War of the Rebellion: Serial 023 Page 0407 Chapter XXVIII. CORRESPONDENCE, ETC.-UNION.

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and perhaps some misapprehension, the concentration was not effected as I designed, and is not yet, though the troops are now in motion for that object. If not too late it will yet be made at Altamont and the enemy attacked on that route; but my impressions are that the enemy is already at Altamont. If the junction cannot be affected there it may be necessary to fall back on Murfreesborough. More embarrassing than the force in front is the condition of things in the rear. Our communications have now been effectually cut for twelve days. I have had no force there sufficient to open and keep them open, and our supplies cannot last more than ten days. This condition of things had determined me to withdraw the stationary force from the roads so as to increase the force at Nashville and in the rear, if possible, without reducing my active force, which after all cannot be brought up to more than about 30,000 men. The force is clearly insufficient, and ought to be increased without an hour's delay. The consequences may otherwise be of the most serious character. I have been of this opinion for some time. Grant's troops have not crossed the river that I have heard of, and it must be several days before they can complete the march to form a junction even if they were already across. New troops, if they could move rapidly enough, are not suitable for the service required. We want cavalry very much.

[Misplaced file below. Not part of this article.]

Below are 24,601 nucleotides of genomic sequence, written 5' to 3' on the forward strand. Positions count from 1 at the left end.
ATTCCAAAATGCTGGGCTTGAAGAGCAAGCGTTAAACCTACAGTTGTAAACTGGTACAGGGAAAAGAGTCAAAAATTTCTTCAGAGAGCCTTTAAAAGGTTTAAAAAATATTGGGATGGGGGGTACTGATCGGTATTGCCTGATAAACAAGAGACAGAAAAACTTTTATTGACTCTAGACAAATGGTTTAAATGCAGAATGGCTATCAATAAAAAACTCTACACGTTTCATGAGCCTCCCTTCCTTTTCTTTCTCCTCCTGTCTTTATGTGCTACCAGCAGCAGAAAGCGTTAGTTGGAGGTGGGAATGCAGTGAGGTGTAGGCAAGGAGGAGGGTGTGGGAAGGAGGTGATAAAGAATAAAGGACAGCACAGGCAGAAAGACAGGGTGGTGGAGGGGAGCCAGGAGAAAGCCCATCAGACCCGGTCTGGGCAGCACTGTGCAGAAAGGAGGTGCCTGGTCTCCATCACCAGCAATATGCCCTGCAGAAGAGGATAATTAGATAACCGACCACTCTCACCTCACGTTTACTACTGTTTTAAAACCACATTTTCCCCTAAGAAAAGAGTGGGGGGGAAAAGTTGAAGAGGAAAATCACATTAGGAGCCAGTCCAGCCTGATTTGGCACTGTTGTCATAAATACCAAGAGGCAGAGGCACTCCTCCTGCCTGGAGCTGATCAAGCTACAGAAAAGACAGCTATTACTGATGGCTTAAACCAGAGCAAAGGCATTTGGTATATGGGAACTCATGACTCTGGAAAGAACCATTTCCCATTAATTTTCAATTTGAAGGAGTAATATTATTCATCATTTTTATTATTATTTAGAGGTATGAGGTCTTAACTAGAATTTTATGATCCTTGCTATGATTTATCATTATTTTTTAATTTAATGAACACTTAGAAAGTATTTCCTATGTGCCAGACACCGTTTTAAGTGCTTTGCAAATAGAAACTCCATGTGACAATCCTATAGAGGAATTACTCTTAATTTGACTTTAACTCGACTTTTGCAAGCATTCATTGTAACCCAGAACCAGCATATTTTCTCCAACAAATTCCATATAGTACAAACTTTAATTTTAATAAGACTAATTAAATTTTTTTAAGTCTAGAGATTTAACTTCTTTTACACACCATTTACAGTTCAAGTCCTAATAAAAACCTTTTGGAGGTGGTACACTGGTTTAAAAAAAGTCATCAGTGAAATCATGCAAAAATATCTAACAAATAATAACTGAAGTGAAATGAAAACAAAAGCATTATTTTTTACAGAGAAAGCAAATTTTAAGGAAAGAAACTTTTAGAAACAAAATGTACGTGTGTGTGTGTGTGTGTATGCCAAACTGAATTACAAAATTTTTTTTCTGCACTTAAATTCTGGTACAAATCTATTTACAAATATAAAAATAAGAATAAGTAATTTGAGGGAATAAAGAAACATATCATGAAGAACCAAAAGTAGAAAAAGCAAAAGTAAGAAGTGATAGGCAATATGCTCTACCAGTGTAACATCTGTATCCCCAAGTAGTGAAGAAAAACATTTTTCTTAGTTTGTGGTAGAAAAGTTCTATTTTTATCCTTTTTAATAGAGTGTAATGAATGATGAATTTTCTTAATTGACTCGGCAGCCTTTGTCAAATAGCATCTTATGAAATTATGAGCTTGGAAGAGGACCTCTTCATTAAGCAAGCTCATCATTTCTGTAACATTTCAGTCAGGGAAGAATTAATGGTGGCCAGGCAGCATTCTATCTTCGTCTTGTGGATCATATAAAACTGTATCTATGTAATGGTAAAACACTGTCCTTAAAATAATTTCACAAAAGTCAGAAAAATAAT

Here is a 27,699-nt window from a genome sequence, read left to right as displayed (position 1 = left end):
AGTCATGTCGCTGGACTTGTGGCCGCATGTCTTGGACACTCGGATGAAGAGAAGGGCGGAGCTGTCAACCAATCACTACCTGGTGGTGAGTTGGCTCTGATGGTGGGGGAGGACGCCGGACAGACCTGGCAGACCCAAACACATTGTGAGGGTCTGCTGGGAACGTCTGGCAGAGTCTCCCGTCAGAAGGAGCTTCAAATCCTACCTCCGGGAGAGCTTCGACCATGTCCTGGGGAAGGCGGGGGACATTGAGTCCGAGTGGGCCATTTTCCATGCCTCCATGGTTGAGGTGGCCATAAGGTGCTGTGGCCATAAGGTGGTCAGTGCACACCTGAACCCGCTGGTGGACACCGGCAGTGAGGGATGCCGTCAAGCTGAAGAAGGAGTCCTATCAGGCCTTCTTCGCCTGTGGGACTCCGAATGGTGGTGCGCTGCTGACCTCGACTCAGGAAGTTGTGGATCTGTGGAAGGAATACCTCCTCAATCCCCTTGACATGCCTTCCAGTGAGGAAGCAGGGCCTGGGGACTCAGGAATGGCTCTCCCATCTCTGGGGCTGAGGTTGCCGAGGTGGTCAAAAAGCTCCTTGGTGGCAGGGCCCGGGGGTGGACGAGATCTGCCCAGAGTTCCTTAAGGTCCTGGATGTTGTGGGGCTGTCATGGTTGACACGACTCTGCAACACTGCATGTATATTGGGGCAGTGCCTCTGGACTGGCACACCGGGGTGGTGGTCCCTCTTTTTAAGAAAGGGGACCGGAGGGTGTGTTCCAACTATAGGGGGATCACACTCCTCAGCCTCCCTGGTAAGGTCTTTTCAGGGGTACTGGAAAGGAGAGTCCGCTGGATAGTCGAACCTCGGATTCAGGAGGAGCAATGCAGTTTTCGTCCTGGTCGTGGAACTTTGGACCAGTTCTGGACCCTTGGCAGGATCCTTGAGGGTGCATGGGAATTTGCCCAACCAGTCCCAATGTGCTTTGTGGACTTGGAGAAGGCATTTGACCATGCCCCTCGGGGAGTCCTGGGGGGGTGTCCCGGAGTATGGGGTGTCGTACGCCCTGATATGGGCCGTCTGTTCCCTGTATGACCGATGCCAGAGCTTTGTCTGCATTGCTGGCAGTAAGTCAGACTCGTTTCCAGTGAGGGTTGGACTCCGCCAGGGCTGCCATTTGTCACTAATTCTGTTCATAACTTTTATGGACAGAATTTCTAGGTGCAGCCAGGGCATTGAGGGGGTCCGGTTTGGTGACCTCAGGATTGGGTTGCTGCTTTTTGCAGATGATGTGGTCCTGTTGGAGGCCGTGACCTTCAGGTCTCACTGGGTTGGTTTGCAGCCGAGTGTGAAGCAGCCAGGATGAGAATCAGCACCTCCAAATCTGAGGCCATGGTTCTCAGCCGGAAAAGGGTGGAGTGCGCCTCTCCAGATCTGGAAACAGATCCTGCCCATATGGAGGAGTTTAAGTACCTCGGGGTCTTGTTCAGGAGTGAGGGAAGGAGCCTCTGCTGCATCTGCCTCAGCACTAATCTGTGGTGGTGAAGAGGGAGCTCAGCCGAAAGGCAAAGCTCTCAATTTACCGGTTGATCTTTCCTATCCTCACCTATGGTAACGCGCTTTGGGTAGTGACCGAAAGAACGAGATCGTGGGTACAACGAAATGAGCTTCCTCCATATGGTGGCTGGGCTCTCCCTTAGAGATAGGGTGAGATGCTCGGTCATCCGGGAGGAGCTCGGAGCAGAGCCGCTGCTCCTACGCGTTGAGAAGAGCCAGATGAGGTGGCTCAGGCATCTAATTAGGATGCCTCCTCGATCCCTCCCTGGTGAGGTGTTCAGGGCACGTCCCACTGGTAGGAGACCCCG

D. C. BUELL,

Major-General.

BATTLE CREEK, August 24, 1862.

General BUELL:

All dispatches have been delivered to General McCook. Couriers just in report that he began his march at 9 o'clock. Three hundred cavalry at Jasper this morning; regiment and battery have joined General McCook.

L. A. HARRIS,

Colonel.

BATTLE CREEK, August 24, 1862.

General BUELL:

Add to my last dispatch that no wagon had crossed up to 10 o'clock yesterday if I omitted to say so.

L. A. HARRIS,

Colonel.

HEADQUARTERS,

Decherd, August 24, [1862.]

Colonel HARRIS, Battle Creek:

Have you entire confidence in the veracity of your scouts? Do they report from their own observation? Are they citizens or soldiers? They must be mistaken.

D. C. BUELL.

HEADQUARTERS,

Decherd, August 24, 1862.

Colonel HARRIS, Battle Creek:

What regiment does your informant Kennedy belong to?

JAMES B. FRY,

Chief of Staff.